Although the poll numbers appear mixed, Ron Pollack, executive director of Families USA in Washington, D.C., believes that public attitudes will lean more toward the positive as 2014 approaches and more of the law's key elements are enacted.
"As more and more people gain the experience of these very reforms having a positive impact in their lives and understand that the ACA was the vehicle by which those changes occurred, I think you're going to see the overall numbers change," Pollack said.
But John Goodman, president of the National Center for Policy Analysis in Dallas, believes the poll's results may be skewed because the questions asked of respondents were oriented toward the benefits and not the costs.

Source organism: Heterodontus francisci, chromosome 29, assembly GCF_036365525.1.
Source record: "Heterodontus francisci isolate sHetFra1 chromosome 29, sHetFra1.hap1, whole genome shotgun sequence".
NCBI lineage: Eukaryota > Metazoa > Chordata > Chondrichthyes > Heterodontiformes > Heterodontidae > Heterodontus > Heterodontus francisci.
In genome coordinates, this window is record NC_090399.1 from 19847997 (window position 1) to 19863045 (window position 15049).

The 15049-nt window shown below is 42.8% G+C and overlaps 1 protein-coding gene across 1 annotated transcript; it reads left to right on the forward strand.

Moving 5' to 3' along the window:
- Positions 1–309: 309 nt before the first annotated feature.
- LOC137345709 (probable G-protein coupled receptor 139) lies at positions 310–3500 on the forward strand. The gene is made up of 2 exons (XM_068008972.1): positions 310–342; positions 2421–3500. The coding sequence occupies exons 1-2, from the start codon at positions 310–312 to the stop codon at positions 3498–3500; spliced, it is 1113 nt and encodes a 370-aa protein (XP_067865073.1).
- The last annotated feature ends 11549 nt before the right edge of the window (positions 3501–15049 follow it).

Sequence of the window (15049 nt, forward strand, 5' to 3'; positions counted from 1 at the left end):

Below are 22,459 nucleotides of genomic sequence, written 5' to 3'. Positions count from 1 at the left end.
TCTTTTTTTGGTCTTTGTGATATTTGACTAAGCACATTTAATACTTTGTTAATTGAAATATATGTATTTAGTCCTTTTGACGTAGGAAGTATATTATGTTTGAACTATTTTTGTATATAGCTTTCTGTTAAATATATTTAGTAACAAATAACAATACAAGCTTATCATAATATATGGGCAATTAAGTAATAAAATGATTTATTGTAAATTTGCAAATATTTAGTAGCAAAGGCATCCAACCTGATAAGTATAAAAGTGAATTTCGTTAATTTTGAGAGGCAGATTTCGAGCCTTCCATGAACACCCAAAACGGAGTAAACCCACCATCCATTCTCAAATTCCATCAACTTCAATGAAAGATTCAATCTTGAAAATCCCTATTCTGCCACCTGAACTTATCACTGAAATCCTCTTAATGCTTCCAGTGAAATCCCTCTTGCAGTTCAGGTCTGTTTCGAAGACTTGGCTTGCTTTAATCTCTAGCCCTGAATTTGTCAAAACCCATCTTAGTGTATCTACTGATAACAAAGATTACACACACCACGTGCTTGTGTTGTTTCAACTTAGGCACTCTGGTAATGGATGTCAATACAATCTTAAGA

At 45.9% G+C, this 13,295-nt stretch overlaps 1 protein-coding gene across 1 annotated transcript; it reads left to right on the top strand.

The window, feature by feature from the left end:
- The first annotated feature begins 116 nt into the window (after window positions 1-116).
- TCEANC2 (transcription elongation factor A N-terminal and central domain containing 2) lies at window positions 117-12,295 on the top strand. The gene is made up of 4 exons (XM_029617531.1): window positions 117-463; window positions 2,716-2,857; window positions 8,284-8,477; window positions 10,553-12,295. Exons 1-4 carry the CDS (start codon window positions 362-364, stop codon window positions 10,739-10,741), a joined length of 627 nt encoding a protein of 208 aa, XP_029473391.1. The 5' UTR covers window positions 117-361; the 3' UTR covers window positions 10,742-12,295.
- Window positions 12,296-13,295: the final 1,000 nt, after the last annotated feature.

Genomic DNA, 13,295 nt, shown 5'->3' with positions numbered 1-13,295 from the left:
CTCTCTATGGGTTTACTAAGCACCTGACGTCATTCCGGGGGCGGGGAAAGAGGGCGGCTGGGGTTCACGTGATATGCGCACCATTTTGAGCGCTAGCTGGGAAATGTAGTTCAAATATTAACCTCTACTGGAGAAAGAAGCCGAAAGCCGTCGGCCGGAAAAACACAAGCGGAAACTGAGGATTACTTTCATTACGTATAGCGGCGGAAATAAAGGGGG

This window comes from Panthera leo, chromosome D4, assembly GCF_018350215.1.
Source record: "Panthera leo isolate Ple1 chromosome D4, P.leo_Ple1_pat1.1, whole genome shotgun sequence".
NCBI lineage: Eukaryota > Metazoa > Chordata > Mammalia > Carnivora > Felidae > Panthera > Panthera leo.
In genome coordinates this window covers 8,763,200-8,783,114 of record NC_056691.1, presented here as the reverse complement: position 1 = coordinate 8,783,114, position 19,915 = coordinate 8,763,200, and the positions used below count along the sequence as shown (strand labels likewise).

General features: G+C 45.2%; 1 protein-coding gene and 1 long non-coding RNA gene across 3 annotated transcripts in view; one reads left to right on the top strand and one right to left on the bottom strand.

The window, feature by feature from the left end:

"If insurance companies can't deny people coverage because they're sick, what if it raises your premiums? Then how do you feel about it?" he said. "People should understand that there is no free lunch. There are trade-offs."
The online survey was conducted within the United States between Oct. 2-4 and involved 2,516 adults aged 18 and over.
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